On March 11, Virginia’s state legislature voted unanimously — in both legislative chambers — to create a provisional teaching license for immigrant teachers to teach in the state. The bill, which still needs to be signed into law by Governor Youngkin, seeks to tackle the critical shortage of educators in schools throughout the state by utilizing immigrant talent. The bill is one of a number of steps being taken to address Virginia’s growing teacher shortage. In January, the Virginia Department of Education (VDOE) announced a $12 million investment to find, recruit, and keep teachers in classrooms.


Congressional Research Service (CRS): The Department of Homeland Security’s Reported “Metering” Policy: Legal Issues, March 8, 2022

This Legal Sidebar from the Congressional Research Service focuses on metering, a Trump-era DHS policy that limits the number of asylum seekers that are processed each day at designated ports of entry. CRS reports that the policy sought to address an “unprecedented rise in asylum requests,” as well as safety and health concerns resulting from overcrowding at ports of entry. However, according to CRS, the policy has led to long wait times and overcrowded conditions on the Mexican side of the border, and may be incentivizing attempts to illegally cross the border between ports of entry along the U.S. southern border.

Government Accountability Office (GAO): TSA Efforts to Coordinate with Stakeholders on COVID-19 Security Directives; March 14, 2022

This GAO report highlights the actions taken by the Transportation Security Administration (TSA) to implement restrictions and safety requirements on international air travel to the U.S. from certain countries due to COVID-19.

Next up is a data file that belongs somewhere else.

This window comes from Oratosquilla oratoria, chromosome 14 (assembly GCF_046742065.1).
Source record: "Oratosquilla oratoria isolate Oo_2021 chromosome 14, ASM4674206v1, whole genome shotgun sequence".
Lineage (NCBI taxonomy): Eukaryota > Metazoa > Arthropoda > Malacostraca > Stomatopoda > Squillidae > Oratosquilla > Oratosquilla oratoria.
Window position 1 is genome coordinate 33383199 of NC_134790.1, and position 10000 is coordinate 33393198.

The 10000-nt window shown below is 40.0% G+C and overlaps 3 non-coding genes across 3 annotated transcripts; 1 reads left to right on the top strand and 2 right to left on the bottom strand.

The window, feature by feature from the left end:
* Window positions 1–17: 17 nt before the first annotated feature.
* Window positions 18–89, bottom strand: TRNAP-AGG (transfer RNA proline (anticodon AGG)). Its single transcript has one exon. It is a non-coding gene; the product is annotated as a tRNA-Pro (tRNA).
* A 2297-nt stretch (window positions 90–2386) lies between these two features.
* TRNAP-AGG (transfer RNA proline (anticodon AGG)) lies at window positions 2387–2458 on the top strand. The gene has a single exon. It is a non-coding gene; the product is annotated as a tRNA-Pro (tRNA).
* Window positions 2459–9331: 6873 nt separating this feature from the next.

Fact Sheet: Pathways to Protection for Afghans at Risk

This resource provides a comparison between three pathways to protection for Afghans: SIV status, the P2 refugee program, and Humanitarian Parole. It also summarizes the eligibility requirements for each pathway and notes the different application timelines and vetting procedures. The fact sheet also describes what we know about the numbers resettled so far under each pathway and what benefits they receive.

Explainer: Humanitarian Parole and the Afghan Evacuation

This resource explains what parole is, describes the eligibility requirements and vetting procedures currently in place for Afghan parolees, and discusses what benefits parolees receive when they arrive in the U.S. The explainer also discusses the options available for those at risk who have been left behind in Afghanistan, as humanitarian parole can also be accessed by those who are able to escape on their own to third countries.

Why Businesses Should Support Immigration Reform

This paper argues that reforming the U.S. immigration system is an economic imperative. Businesses benefit from needed immigration reforms to provide permanent solutions for Dreamers, the agricultural workforce, and other essential workers. These reforms can help address ongoing labor shortages, fill job openings in key sectors dependent on immigrant labor, strengthen the U.S. economy, and address long-term demographic shortfalls.

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*This Bulletin is not intended to be comprehensive. Please contact Arturo Castellanos-Canales, National Immigration Forum Policy and Advocacy Associate, with comments and suggestions of additional items to be included. Arturo can be reached at Thank you.